Candidate bio description
JOSEPH GROIA is a principal of Groia & Company one of Canada’s leading securities litigation boutiques. He practices securities litigation, acting as counsel in a wide range of civil, quasi-criminal, criminal, and administrative cases. During his career as a securities litigator Joe has acted as counsel in many of Canada’s most important securities cases including: Asbestos, Bre-X, Canadian Tire, Cinar, Hollinger, Torstar/Southam, Phillip Services, and YBM. Joe has worked in the government (the OSC 1985-1990), a large firm (Heenan Blaikie 1990-2000) and in his own small firm (Groia & Company 2000-2019). Mr. Groia is a frequent teacher, lecturer and speaker at many law schools and continuing education programmes, including the McGill University Meredith Lectures, the Peat Marwick Memorial Lectures, the Law Society of Upper Canada Special Lectures, the Langdon Hall Securities Law Practitioners’ Programme, and the Oxford Conference on International Securities Fraud. In 2007, Mr. Groia and Pamela Hardie published Canada’s first and only textbook on securities litigation, “Securities Litigation and Enforcement”. A second edition followed in 2012. Mr. Groia has been ranked as one of Canada’s 500 Leading Lawyers (Lexpert) since 2000 and is consistently rated as one of Canada’s top securities litigators by the same publication. In January 2008, Mr. Groia was featured as a premier Canadian securities lawyer in Canadian Lawyer Magazine. He was also chosen as one of Canada’s 25 most influential lawyers in 2013 and again in 2018. Mr. Groia’s most noteworthy professional accomplishment was his leadership of the team that successfully defended John Felderhof in the 10 year OSC prosecution of charges arising out of the collapse of Bre-X Minerals Ltd. On June 1, 2018, the Supreme Court of Canada ruled in Mr. Groia’s favour in his professional misconduct case against the Law Society of Ontario. Mr. Groia had been charged with incivility for his zealous defence of Mr. Felderhof in a 10 year prosecution of charges arising out of the collapse of Bre-X Minerals Ltd.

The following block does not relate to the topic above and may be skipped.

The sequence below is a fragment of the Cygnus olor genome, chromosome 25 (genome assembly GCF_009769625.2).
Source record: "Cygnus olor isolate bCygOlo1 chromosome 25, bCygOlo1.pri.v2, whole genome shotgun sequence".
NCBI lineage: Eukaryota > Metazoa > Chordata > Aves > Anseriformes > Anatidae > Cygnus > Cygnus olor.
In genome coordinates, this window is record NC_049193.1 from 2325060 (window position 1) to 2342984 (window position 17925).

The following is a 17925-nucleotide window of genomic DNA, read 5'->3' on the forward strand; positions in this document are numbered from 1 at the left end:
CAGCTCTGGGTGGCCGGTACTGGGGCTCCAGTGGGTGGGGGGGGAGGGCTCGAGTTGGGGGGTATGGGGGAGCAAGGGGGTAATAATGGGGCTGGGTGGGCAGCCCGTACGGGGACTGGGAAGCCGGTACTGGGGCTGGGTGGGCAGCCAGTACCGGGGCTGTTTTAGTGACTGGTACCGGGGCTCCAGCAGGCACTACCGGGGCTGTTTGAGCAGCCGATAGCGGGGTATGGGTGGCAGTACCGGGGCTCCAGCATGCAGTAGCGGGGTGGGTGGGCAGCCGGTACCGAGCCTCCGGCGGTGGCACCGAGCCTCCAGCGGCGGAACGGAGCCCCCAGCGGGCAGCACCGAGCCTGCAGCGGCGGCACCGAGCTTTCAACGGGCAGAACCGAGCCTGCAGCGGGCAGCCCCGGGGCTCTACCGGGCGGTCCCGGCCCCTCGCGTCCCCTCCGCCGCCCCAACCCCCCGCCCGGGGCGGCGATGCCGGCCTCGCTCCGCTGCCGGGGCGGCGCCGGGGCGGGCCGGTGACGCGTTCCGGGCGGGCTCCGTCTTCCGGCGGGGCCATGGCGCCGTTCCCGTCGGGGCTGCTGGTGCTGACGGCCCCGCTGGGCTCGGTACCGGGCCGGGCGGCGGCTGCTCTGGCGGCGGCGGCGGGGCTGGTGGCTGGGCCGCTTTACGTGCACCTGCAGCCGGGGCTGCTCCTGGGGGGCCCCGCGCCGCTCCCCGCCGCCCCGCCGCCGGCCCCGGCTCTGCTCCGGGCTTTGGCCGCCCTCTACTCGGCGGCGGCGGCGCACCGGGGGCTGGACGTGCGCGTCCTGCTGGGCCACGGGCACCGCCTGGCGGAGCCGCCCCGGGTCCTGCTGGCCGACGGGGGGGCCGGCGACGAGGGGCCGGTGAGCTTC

What inspired you to run for bencher this year?
When I decided to run for bencher in 2014, I believed that the Law Society needed to make some significant changes in how it regulated the profession. I believed then, and still believe today that the LSO needs to become a more narrowly focused and disciplined modern regulator. We need to do a better job at our two core mandates of ensuring that lawyers are both honest and competent. We need to stop spending time and money trying to be a super-regulator that jumps into every battle that comes our way.
What do you believe is the biggest issue facing the legal profession?
We all know that the practice of law is dramatically changing. Over the next four years I expect we will need to start to really deal with the harsh new realities of the legal marketplace. There are far too many candidates for too few articling positions. About one half of all new calls will not find new jobs in the legal profession. At the same time we are wrestling with an access to justice problem. There are solutions – but they are not easy ones and will likely take several years to implement.